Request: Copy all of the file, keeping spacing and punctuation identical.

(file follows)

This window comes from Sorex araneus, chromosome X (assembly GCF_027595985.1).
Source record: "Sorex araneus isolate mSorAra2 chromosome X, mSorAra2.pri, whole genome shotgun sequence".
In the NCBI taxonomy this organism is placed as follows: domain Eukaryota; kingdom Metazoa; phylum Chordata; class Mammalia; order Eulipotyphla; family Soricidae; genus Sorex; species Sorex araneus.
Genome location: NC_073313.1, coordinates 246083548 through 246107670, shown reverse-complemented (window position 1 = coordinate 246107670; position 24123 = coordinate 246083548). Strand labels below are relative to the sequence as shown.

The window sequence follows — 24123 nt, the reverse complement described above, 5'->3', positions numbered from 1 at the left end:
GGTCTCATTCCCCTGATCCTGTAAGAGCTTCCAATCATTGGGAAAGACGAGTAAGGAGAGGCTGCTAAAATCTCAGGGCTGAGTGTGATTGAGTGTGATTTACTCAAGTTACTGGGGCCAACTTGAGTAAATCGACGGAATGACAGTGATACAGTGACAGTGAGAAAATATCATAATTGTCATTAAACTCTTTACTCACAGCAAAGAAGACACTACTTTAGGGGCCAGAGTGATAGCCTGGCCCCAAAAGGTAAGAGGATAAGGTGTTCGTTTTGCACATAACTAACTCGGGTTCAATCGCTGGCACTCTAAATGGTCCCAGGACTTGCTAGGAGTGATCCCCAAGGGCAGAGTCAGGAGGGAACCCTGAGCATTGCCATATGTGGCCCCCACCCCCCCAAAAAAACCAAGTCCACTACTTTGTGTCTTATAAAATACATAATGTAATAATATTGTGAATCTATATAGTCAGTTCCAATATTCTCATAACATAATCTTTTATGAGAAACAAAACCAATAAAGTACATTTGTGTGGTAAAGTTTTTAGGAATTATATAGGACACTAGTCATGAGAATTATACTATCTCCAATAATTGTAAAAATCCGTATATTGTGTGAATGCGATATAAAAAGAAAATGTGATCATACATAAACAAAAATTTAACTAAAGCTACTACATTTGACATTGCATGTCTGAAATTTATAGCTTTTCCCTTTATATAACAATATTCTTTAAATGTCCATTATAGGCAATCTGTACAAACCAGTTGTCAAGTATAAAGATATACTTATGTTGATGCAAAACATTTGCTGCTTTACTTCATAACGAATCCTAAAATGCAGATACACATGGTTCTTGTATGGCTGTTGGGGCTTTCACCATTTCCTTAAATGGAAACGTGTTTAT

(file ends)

This window comes from Sorex araneus, chromosome X (assembly GCF_027595985.1).
Source record: "Sorex araneus isolate mSorAra2 chromosome X, mSorAra2.pri, whole genome shotgun sequence".
In the NCBI taxonomy this organism is placed as follows: domain Eukaryota; kingdom Metazoa; phylum Chordata; class Mammalia; order Eulipotyphla; family Soricidae; genus Sorex; species Sorex araneus.
Genome location: NC_073313.1, coordinates 246083548 through 246107670, shown reverse-complemented (window position 1 = coordinate 246107670; position 24123 = coordinate 246083548). Strand labels below are relative to the sequence as shown.

The window sequence follows — 24123 nt, the reverse complement described above, 5'->3', positions numbered from 1 at the left end:
GGTCTCATTCCCCTGATCCTGTAAGAGCTTCCAATCATTGGGAAAGACGAGTAAGGAGAGGCTGCTAAAATCTCAGGGCTGAGTGTGATTGAGTGTGATTTACTCAAGTTACTGGGGCCAACTTGAGTAAATCGACGGAATGACAGTGATACAGTGACAGTGAGAAAATATCATAATTGTCATTAAACTCTTTACTCACAGCAAAGAAGACACTACTTTAGGGGCCAGAGTGATAGCCTGGCCCCAAAAGGTAAGAGGATAAGGTGTTCGTTTTGCACATAACTAACTCGGGTTCAATCGCTGGCACTCTAAATGGTCCCAGGACTTGCTAGGAGTGATCCCCAAGGGCAGAGTCAGGAGGGAACCCTGAGCATTGCCATATGTGGCCCCCACCCCCCCAAAAAAACCAAGTCCACTACTTTGTGTCTTATAAAATACATAATGTAATAATATTGTGAATCTATATAGTCAGTTCCAATATTCTCATAACATAATCTTTTATGAGAAACAAAACCAATAAAGTACATTTGTGTGGTAAAGTTTTTAGGAATTATATAGGACACTAGTCATGAGAATTATACTATCTCCAATAATTGTAAAAATCCGTATATTGTGTGAATGCGATATAAAAAGAAAATGTGATCATACATAAACAAAAATTTAACTAAAGCTACTACATTTGACATTGCATGTCTGAAATTTATAGCTTTTCCCTTTATATAACAATATTCTTTAAATGTCCATTATAGGCAATCTGTACAAACCAGTTGTCAAGTATAAAGATATACTTATGTTGATGCAAAACATTTGCTGCTTTACTTCATAACGAATCCTAAAATGCAGATACACATGGTTCTTGTATGGCTGTTGGGGCTTTCACCATTTCCTTAAATGGAAACGTGTTTAT